The Telegraph
 
 
ARCHIVES
Since 1st March, 1999
 
THE TELEGRAPH
 
 
Email This Page
Quota: Reach for private cash

New Delhi, Sept. 27: The quota committee has recommended to the government that it seek private funds for higher education to raise the money to implement the 27 per cent reservation for other backward classes (OBCs).

The quota enforcement in national institutions such as IIMs, IITs and medical colleges begins from the 2007 academic year.

After an eight-hour meeting during which the committee put finishing touches to its final report, its head Veerappa Moily said: “We have also suggested setting up three more Indian Institutes of Management (IIMs) and more IIT-like institutions.”

Now, there are six IITs and five IIMs. The human resource development ministry, headed by Arjun Singh who initiated the quota, has been rooting for more IITs and IIMs.

The cost of the 27 per cent quota — over the 22.5 per cent that already exists for SC/STs — will be Rs 17,200 crore over the next five years.

It means that from the next academic year, higher education institutions will have to grapple with an over 50 per cent additional seats. The government has made it clear that the new quota should not eat into general category seats.

“The Centre can explore the option of investing private funds in higher educational institutions,” Moily said.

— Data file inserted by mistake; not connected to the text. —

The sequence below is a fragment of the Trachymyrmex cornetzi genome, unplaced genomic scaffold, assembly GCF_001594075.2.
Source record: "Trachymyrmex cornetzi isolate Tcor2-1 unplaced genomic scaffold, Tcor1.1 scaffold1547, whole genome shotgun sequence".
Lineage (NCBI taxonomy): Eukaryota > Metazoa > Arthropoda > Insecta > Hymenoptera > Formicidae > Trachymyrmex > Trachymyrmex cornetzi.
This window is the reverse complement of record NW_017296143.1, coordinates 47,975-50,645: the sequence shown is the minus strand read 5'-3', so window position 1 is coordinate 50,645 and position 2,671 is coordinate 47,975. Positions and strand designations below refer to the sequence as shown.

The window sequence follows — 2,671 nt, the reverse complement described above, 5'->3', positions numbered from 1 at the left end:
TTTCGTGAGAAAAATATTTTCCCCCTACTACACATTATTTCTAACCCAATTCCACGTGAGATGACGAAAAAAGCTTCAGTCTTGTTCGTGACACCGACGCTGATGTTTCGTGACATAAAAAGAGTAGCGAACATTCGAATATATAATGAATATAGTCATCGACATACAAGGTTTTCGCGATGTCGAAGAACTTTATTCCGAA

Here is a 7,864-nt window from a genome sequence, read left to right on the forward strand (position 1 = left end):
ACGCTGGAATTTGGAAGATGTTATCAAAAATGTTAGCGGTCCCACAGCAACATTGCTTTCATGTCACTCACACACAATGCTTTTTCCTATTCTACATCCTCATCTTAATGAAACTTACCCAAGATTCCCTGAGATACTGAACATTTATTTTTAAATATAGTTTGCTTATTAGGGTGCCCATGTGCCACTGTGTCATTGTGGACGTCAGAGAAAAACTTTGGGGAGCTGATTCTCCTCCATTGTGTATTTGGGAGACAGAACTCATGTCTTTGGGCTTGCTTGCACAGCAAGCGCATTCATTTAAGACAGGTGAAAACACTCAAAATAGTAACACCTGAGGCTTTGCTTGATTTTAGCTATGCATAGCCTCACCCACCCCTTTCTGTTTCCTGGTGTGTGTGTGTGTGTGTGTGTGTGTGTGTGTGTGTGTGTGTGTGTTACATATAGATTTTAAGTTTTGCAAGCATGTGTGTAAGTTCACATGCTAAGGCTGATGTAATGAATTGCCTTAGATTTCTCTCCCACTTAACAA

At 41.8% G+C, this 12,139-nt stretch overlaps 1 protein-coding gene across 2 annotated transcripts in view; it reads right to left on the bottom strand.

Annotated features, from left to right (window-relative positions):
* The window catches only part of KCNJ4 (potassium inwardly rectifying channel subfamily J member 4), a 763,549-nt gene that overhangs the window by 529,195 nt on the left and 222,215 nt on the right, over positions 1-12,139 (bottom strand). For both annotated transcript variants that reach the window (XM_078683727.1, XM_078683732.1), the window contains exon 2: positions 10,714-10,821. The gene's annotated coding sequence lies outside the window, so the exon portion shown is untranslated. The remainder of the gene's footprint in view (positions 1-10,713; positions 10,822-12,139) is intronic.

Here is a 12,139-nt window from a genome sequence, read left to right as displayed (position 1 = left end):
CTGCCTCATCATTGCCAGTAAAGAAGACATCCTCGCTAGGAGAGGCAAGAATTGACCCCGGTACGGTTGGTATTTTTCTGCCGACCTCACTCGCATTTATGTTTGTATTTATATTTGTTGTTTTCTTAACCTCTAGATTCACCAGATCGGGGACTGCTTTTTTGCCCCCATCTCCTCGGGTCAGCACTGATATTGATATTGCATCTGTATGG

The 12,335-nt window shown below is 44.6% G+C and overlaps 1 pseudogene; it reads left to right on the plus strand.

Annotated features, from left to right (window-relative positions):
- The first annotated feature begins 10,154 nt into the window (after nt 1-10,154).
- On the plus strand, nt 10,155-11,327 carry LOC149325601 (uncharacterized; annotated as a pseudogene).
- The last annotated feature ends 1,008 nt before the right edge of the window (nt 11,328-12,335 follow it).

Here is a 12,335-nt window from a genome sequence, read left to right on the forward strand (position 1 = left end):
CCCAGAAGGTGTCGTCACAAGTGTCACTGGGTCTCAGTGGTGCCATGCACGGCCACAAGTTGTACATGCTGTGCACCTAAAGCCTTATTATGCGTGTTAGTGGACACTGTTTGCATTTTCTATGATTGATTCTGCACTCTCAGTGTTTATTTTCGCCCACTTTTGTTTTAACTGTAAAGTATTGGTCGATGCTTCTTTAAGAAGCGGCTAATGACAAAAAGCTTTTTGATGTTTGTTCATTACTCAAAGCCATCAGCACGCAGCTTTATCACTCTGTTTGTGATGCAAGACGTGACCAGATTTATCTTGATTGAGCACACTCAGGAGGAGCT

The final report has suggested review of the quota regime every five years. The objective is to plug loopholes in implementation.

It recommends affirmative action other than numerical quotas. “We have suggested remedial action from the ninth standard in school so that this leads to empowerment. We have also suggested scholarships,” Moily added.

The basic parameters of implementing the quota have already been laid down in the bill introduced in the Lok Sabha. The bill is now under the scrutiny of a parliamentary standing committee. The government expects to pass the bill in the winter session beginning at the end of November.

The IITs and IIMs sought more time from the committee today than the three years given in the bill.

Moily said: “The IITs and IIMs wanted four instead of three years. But it was decided that the deadline cannot be allowed to go beyond three years.”

The HRD ministry had favoured one-shot introduction. But the Prime Minister intervened, eventually leading to staggered implementation. “Some institutions even now can go for one-shot introduction,” said Moily.

The committee’s final report does not go beyond the highlights in the interim report submitted to the Prime Minister and Arjun Singh last month.

Top
Email This Page